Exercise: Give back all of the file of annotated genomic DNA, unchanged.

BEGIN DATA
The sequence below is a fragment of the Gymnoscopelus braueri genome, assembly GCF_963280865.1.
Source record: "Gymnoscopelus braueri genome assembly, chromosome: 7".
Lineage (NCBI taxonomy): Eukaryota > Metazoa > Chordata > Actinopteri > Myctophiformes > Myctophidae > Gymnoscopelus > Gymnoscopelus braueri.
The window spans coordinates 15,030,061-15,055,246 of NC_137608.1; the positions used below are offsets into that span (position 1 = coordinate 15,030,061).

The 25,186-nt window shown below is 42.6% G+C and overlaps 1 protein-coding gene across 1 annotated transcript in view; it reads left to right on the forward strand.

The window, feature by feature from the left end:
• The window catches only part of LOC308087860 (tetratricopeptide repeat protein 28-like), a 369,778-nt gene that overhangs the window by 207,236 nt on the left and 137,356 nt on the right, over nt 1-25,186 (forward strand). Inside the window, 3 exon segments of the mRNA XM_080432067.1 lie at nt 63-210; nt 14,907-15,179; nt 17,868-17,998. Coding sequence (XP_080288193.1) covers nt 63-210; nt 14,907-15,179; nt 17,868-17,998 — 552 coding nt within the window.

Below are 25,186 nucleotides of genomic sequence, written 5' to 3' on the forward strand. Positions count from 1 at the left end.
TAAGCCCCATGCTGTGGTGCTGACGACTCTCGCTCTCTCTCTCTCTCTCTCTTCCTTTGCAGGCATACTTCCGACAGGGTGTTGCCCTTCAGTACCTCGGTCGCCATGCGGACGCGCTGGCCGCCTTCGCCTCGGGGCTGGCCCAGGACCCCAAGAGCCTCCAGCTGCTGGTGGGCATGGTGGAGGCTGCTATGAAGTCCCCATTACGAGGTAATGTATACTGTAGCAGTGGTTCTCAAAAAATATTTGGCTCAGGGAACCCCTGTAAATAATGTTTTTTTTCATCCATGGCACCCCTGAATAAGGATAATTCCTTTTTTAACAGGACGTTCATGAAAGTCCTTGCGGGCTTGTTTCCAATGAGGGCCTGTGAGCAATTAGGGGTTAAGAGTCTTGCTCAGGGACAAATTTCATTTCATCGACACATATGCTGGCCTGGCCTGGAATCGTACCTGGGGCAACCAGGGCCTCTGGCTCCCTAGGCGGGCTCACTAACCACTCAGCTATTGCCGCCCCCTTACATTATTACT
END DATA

The sequence below is a fragment of the Gymnoscopelus braueri genome, assembly GCF_963280865.1.
Source record: "Gymnoscopelus braueri genome assembly, chromosome: 7".
Lineage (NCBI taxonomy): Eukaryota > Metazoa > Chordata > Actinopteri > Myctophiformes > Myctophidae > Gymnoscopelus > Gymnoscopelus braueri.
The window spans coordinates 15,030,061-15,055,246 of NC_137608.1; the positions used below are offsets into that span (position 1 = coordinate 15,030,061).

The 25,186-nt window shown below is 42.6% G+C and overlaps 1 protein-coding gene across 1 annotated transcript in view; it reads left to right on the forward strand.

The window, feature by feature from the left end:
• The window catches only part of LOC308087860 (tetratricopeptide repeat protein 28-like), a 369,778-nt gene that overhangs the window by 207,236 nt on the left and 137,356 nt on the right, over nt 1-25,186 (forward strand). Inside the window, 3 exon segments of the mRNA XM_080432067.1 lie at nt 63-210; nt 14,907-15,179; nt 17,868-17,998. Coding sequence (XP_080288193.1) covers nt 63-210; nt 14,907-15,179; nt 17,868-17,998 — 552 coding nt within the window.

Below are 25,186 nucleotides of genomic sequence, written 5' to 3' on the forward strand. Positions count from 1 at the left end.
TAAGCCCCATGCTGTGGTGCTGACGACTCTCGCTCTCTCTCTCTCTCTCTCTTCCTTTGCAGGCATACTTCCGACAGGGTGTTGCCCTTCAGTACCTCGGTCGCCATGCGGACGCGCTGGCCGCCTTCGCCTCGGGGCTGGCCCAGGACCCCAAGAGCCTCCAGCTGCTGGTGGGCATGGTGGAGGCTGCTATGAAGTCCCCATTACGAGGTAATGTATACTGTAGCAGTGGTTCTCAAAAAATATTTGGCTCAGGGAACCCCTGTAAATAATGTTTTTTTTCATCCATGGCACCCCTGAATAAGGATAATTCCTTTTTTAACAGGACGTTCATGAAAGTCCTTGCGGGCTTGTTTCCAATGAGGGCCTGTGAGCAATTAGGGGTTAAGAGTCTTGCTCAGGGACAAATTTCATTTCATCGACACATATGCTGGCCTGGCCTGGAATCGTACCTGGGGCAACCAGGGCCTCTGGCTCCCTAGGCGGGCTCACTAACCACTCAGCTATTGCCGCCCCCTTACATTATTACT